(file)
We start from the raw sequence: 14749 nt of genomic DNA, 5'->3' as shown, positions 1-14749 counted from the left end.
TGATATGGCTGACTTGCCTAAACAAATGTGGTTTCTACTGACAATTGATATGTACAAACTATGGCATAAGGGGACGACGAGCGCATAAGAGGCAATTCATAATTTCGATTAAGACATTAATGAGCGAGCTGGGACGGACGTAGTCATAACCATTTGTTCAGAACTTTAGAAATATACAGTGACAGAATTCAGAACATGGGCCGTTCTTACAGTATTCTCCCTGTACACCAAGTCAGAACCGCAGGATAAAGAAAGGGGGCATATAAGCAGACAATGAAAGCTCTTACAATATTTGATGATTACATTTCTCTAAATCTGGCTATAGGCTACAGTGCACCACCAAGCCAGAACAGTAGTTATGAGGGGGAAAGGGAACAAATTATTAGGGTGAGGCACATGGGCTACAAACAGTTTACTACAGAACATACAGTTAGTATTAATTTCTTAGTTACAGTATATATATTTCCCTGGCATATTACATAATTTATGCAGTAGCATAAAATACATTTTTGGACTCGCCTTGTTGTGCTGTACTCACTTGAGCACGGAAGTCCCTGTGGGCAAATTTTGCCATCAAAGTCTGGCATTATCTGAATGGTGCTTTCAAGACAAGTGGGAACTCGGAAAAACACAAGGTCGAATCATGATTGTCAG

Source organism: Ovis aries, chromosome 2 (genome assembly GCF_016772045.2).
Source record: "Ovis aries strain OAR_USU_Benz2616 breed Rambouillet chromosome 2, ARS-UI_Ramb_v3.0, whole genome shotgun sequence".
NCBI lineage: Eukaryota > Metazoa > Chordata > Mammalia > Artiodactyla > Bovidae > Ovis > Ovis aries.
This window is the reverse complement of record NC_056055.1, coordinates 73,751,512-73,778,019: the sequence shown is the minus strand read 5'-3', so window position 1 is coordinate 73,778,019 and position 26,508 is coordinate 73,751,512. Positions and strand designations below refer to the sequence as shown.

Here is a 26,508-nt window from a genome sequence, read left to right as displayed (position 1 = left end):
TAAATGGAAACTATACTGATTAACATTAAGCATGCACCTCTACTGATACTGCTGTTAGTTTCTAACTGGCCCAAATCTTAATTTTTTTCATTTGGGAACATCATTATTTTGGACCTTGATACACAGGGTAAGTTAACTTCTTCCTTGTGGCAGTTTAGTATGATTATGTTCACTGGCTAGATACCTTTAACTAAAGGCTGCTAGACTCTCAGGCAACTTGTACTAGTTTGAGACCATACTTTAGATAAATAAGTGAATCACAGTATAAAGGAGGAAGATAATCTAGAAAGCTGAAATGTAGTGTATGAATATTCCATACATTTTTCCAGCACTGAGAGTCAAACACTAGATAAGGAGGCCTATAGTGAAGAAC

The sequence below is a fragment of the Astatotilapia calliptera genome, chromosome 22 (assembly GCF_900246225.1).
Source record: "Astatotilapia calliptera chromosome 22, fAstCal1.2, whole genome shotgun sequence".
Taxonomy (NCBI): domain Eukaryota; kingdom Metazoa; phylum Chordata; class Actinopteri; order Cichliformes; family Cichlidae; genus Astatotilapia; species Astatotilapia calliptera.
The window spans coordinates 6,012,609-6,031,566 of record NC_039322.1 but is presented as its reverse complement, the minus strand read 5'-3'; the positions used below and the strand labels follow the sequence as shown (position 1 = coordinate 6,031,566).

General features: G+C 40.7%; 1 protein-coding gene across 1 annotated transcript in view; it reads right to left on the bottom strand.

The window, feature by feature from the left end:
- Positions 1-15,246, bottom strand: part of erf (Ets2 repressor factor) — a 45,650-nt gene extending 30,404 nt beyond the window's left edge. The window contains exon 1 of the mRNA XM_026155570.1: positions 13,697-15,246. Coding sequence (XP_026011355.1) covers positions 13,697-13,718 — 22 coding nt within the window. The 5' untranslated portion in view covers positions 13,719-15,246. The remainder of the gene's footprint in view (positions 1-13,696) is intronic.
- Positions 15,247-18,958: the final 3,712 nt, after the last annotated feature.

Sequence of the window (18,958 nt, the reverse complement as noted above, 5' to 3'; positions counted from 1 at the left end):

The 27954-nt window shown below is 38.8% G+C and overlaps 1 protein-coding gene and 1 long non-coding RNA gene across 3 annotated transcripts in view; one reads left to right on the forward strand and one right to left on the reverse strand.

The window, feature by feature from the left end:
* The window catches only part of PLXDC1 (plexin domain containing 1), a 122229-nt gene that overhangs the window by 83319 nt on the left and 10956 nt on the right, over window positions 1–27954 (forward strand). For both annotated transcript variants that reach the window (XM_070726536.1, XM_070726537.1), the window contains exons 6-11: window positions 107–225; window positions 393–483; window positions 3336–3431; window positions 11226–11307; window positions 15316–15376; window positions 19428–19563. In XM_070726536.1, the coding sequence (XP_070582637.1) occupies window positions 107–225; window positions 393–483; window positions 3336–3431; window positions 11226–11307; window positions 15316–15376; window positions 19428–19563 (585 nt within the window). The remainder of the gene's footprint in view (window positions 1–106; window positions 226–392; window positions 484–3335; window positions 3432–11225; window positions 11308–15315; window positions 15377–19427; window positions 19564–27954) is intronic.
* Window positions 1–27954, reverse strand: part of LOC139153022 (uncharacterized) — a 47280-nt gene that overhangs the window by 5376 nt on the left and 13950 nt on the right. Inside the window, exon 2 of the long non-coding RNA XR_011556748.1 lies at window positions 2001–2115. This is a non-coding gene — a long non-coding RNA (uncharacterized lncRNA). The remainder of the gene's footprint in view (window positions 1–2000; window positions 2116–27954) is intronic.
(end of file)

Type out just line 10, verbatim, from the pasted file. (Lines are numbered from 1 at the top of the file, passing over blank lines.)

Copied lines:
Source record: "Astatotilapia calliptera chromosome 22, fAstCal1.2, whole genome shotgun sequence".